My rationale for not working through pain is very simple: I see most of my patients a couple of times a week, and the rest of the time I trust them to do the exercises on their own. If the exercises cause pain, my patients will skip them and that would defeat the whole purpose of physical therapy.

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Old 05-10-2018, 07:53 AM
 
Location: Copenhagen, Denmark
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If Ibuprofen or Naproxen don't work, the alternatives are terribly addictive and MD's have become very sensitive to this.
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Old 05-10-2018, 09:57 AM
 
18,600 posts, read 6,064,142 times
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Quote:
Originally Posted by Northern Maine Land Man View Post
Pain is useful information. It's your body telling you, don't do that.

Yes, it's useful and I don't know too many in this world who don't have it...even my grandkids in their early years are already experiencing pain with all their sports...BUT excessive and to keep pushing, I don't think so, the body is screaming rest it.
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Old 05-10-2018, 10:57 AM
 
Location: Central IL
13,289 posts, read 7,077,829 times
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Quote:
Originally Posted by Northern Maine Land Man View Post
Pain is useful information. It's your body telling you, don't do that.
It really depends on the kind of pain - if you're rehabbing a broken hip, there will be pain just from sitting there and more pain when you start moving - at first. But if you wait for the pain to go away before doing your rehab you're screwed.
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Old 05-10-2018, 04:27 PM
 
2,649 posts, read 946,574 times
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Quote:
Originally Posted by reneeh63 View Post
It really depends on the kind of pain - if you're rehabbing a broken hip, there will be pain just from sitting there and more pain when you start moving - at first. But if you wait for the pain to go away before doing your rehab you're screwed.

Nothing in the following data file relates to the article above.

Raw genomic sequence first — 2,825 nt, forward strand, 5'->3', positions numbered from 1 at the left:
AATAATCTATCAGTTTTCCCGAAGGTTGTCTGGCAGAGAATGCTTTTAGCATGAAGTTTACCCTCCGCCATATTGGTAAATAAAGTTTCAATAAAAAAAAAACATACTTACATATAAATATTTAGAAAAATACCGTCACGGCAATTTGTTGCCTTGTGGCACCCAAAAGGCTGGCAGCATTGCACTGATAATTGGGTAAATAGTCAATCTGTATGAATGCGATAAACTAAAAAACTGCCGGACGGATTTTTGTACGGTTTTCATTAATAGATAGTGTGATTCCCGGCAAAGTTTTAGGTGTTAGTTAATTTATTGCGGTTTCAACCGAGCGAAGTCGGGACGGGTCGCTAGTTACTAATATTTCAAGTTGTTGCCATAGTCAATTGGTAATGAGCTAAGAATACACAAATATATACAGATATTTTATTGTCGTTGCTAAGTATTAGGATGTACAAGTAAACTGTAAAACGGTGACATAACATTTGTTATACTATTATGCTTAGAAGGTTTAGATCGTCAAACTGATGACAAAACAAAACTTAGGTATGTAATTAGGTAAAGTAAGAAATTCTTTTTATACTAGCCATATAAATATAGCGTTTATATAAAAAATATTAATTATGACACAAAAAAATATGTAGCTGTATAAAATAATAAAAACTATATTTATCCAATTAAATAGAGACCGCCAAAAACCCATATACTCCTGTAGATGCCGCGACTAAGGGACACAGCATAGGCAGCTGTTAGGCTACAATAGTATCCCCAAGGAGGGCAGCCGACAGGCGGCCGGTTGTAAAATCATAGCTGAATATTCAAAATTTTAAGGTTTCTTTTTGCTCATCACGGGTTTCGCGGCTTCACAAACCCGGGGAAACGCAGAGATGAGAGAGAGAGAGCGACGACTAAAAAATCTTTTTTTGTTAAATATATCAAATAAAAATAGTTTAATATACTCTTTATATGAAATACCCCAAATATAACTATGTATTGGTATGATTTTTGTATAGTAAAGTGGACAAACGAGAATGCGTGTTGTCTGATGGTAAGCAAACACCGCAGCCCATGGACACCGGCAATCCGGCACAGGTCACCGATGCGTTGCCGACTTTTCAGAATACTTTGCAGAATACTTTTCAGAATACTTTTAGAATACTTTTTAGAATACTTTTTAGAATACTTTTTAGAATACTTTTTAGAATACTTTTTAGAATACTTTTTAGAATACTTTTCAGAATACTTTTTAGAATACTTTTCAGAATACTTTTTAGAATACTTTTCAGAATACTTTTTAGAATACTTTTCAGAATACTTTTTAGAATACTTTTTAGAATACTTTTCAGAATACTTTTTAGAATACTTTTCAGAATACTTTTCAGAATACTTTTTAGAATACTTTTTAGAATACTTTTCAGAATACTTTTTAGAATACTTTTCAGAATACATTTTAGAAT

For sure, this^^^^^. Especially with a joint, it's not going to feel good, but if you don't move it, you can end up losing the ability to move it any more.
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Old 05-11-2018, 01:02 AM
 
543 posts, read 192,706 times
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Quote:
Originally Posted by jaminhealth View Post
Yes, it's useful and I don't know too many in this world who don't have it...even my grandkids in their early years are already experiencing pain with all their sports...BUT excessive and to keep pushing, I don't think so, the body is screaming rest it.
I would think so. He didn't break his knee, he broke his hip. And it's his knee on the other leg (not the one with the broken hip) that's giving him pain he never had before. I just can't believe that he suddenly has pain from arthritis that he never had before. But my husband being the person he is will do what the doctor tells him, no matter what, usually. In the meantime, I am giving him cosamin and curcumin, hoping those will help mitigate the pain/inflammation, or whatever it is.